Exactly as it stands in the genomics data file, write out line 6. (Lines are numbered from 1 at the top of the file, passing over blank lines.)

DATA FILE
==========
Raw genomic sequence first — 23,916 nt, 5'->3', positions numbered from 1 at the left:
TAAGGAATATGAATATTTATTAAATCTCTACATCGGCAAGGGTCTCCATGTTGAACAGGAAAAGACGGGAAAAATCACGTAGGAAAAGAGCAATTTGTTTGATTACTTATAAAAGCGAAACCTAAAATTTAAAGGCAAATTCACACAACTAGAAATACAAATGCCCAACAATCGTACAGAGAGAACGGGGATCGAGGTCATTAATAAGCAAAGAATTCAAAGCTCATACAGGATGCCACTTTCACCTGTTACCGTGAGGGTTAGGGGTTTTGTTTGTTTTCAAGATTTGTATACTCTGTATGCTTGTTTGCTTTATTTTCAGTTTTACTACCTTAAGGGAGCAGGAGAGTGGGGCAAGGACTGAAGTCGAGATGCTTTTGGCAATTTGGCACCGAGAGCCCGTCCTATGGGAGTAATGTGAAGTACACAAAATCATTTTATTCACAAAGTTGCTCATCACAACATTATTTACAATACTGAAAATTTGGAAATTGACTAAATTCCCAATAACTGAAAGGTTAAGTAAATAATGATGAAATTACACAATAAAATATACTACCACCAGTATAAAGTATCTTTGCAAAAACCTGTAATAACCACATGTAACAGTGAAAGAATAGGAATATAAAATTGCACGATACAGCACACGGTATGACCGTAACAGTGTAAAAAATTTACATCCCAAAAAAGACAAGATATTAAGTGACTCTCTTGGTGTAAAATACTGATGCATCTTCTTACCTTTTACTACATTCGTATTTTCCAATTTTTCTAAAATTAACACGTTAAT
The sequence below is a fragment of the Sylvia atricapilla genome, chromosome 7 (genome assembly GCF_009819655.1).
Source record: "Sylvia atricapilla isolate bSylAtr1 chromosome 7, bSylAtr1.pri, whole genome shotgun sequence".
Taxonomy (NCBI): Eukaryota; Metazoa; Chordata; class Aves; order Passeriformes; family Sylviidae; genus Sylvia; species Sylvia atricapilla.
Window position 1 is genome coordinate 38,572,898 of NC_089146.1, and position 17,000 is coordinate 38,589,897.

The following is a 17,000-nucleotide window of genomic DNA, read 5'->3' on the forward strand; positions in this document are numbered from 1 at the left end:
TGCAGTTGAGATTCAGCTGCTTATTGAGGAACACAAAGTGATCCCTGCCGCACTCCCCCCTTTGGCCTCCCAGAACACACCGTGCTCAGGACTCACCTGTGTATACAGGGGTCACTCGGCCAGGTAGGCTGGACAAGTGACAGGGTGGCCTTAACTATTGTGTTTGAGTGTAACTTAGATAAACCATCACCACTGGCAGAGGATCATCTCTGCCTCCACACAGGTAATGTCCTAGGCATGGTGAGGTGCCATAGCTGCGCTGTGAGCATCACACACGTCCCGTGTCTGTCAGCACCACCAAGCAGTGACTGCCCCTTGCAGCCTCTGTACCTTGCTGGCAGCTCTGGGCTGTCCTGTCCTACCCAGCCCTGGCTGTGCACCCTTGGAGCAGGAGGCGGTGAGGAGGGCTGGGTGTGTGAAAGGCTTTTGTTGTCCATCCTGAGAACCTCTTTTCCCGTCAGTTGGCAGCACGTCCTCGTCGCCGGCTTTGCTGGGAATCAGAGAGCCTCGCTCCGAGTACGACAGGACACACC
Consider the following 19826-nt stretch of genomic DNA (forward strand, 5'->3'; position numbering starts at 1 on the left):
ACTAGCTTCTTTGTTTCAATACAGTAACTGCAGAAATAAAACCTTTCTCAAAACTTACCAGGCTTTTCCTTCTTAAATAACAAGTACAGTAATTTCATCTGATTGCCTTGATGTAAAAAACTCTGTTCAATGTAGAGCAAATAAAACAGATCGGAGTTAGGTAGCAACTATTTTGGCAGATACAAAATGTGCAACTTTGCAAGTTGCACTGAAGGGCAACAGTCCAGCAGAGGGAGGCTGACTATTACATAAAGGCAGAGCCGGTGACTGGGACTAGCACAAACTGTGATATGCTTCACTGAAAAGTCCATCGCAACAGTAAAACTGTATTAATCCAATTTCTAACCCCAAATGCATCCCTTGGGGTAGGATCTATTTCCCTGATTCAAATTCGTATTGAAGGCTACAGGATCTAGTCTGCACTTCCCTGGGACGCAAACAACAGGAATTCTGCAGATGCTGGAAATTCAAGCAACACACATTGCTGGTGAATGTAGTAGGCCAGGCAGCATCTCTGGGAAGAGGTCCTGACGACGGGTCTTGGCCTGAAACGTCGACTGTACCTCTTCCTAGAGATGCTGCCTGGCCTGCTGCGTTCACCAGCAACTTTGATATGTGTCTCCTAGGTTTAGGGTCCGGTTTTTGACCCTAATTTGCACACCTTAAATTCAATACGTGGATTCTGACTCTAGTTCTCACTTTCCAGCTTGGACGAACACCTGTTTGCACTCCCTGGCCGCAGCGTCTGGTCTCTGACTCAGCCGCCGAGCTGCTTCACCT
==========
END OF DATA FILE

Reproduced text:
Window position 1 is genome coordinate 38,572,898 of NC_089146.1, and position 17,000 is coordinate 38,589,897.